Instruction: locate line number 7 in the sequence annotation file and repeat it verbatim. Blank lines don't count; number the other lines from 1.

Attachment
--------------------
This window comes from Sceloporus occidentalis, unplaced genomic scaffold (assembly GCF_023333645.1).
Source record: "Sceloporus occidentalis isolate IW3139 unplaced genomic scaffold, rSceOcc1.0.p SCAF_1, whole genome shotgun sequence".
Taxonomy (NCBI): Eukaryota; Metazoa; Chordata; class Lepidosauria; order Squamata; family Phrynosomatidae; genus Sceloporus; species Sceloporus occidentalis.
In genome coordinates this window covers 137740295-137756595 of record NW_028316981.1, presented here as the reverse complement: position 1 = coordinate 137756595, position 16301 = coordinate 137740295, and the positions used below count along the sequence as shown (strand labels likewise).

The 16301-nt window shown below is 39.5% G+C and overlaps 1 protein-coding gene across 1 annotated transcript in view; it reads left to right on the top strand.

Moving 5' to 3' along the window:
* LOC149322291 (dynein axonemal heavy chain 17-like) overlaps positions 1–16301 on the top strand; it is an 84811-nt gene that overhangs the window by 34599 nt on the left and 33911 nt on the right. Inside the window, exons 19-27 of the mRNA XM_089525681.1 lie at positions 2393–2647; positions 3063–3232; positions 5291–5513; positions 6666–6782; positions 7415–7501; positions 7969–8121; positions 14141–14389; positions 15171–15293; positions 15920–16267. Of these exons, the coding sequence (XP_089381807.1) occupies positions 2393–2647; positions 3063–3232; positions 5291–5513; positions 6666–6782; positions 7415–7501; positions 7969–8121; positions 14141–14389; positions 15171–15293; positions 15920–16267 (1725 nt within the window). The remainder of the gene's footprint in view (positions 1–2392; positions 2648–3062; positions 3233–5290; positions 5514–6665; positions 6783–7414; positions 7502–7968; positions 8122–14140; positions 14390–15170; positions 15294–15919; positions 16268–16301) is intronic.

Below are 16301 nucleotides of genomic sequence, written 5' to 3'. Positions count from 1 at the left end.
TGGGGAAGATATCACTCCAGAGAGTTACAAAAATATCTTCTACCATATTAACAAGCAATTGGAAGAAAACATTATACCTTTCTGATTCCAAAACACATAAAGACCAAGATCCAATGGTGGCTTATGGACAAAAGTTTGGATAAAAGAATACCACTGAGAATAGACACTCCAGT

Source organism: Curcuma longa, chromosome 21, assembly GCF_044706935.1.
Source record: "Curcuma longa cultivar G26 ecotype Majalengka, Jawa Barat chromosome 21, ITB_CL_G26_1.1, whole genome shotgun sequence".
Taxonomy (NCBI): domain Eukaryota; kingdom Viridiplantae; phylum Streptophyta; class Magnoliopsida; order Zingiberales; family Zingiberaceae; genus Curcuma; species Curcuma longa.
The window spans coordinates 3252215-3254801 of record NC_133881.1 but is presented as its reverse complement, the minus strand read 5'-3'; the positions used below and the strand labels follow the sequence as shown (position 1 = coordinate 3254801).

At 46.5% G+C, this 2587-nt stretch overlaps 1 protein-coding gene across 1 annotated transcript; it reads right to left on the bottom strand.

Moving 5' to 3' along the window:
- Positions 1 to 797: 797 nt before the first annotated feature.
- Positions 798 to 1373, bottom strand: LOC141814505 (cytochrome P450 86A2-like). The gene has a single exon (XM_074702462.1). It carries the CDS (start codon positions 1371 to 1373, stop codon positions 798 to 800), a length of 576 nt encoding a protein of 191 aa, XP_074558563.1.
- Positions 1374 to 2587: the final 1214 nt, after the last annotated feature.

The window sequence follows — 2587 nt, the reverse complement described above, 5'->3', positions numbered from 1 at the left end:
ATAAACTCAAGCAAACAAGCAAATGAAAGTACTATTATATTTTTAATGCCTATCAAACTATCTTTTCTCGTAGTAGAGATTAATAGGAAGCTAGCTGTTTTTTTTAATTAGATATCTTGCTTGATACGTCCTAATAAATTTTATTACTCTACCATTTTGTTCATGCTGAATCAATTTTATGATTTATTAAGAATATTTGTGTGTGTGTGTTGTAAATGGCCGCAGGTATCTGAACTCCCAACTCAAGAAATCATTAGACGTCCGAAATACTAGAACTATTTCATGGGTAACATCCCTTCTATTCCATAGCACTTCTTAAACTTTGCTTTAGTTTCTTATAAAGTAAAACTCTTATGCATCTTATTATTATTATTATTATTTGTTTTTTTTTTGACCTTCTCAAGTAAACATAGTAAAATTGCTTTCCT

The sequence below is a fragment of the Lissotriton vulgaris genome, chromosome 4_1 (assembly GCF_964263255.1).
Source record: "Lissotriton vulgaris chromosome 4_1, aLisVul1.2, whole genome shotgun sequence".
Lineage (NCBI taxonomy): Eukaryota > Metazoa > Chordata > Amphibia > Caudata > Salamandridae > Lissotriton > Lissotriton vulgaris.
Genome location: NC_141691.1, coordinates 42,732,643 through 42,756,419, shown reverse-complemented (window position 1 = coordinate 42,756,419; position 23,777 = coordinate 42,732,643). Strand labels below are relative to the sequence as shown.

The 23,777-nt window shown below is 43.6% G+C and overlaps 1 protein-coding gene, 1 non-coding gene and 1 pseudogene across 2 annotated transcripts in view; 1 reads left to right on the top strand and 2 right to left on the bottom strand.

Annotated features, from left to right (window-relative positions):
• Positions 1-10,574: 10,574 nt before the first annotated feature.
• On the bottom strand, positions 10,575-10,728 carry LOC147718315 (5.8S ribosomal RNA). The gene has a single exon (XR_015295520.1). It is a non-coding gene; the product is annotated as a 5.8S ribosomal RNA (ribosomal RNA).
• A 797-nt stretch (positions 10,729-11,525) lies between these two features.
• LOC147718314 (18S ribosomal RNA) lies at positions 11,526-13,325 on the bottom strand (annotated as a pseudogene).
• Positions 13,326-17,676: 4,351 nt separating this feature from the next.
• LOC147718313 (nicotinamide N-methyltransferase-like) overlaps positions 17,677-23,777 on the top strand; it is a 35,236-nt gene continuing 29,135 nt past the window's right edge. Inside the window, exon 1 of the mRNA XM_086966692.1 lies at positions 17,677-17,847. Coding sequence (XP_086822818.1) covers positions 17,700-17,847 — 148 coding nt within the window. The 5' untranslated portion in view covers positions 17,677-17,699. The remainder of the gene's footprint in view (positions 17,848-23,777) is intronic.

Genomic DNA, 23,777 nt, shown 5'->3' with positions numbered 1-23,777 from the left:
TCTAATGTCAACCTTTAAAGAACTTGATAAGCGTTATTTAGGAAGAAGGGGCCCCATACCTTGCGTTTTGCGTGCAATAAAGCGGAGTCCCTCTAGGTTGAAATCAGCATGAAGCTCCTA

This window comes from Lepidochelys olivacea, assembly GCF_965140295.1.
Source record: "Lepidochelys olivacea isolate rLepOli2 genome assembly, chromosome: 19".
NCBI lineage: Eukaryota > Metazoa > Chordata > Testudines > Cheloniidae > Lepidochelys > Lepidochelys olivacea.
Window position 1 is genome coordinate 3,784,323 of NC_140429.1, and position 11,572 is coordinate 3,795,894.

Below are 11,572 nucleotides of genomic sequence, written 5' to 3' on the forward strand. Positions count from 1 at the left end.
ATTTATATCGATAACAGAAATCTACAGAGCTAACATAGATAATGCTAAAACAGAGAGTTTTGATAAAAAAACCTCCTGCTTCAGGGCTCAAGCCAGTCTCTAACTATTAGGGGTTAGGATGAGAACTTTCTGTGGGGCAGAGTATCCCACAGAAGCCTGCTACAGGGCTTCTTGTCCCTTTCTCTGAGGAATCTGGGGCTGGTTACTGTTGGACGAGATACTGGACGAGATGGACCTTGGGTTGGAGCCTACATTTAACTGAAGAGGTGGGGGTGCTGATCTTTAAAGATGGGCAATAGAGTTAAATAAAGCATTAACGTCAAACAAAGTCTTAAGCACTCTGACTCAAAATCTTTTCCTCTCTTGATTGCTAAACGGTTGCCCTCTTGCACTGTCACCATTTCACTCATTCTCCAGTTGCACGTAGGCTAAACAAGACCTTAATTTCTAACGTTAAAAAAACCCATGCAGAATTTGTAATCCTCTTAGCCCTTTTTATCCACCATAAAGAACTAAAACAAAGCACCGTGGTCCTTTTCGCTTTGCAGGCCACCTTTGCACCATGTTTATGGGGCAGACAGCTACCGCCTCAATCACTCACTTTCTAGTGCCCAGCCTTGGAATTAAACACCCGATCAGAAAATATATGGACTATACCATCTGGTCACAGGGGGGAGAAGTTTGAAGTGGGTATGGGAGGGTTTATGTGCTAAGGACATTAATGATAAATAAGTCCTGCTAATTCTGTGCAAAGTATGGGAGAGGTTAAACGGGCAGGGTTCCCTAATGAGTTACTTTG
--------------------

* LOC149322291 (dynein axonemal heavy chain 17-like) overlaps positions 1–16301 on the top strand; it is an 84811-nt gene that overhangs the window by 34599 nt on the left and 33911 nt on the right. Inside the window, exons 19-27 of the mRNA XM_089525681.1 lie at positions 2393–2647; positions 3063–3232; positions 5291–5513; positions 6666–6782; positions 7415–7501; positions 7969–8121; positions 14141–14389; positions 15171–15293; positions 15920–16267. Of these exons, the coding sequence (XP_089381807.1) occupies positions 2393–2647; positions 3063–3232; positions 5291–5513; positions 6666–6782; positions 7415–7501; positions 7969–8121; positions 14141–14389; positions 15171–15293; positions 15920–16267 (1725 nt within the window). The remainder of the gene's footprint in view (positions 1–2392; positions 2648–3062; positions 3233–5290; positions 5514–6665; positions 6783–7414; positions 7502–7968; positions 8122–14140; positions 14390–15170; positions 15294–15919; positions 16268–16301) is intronic.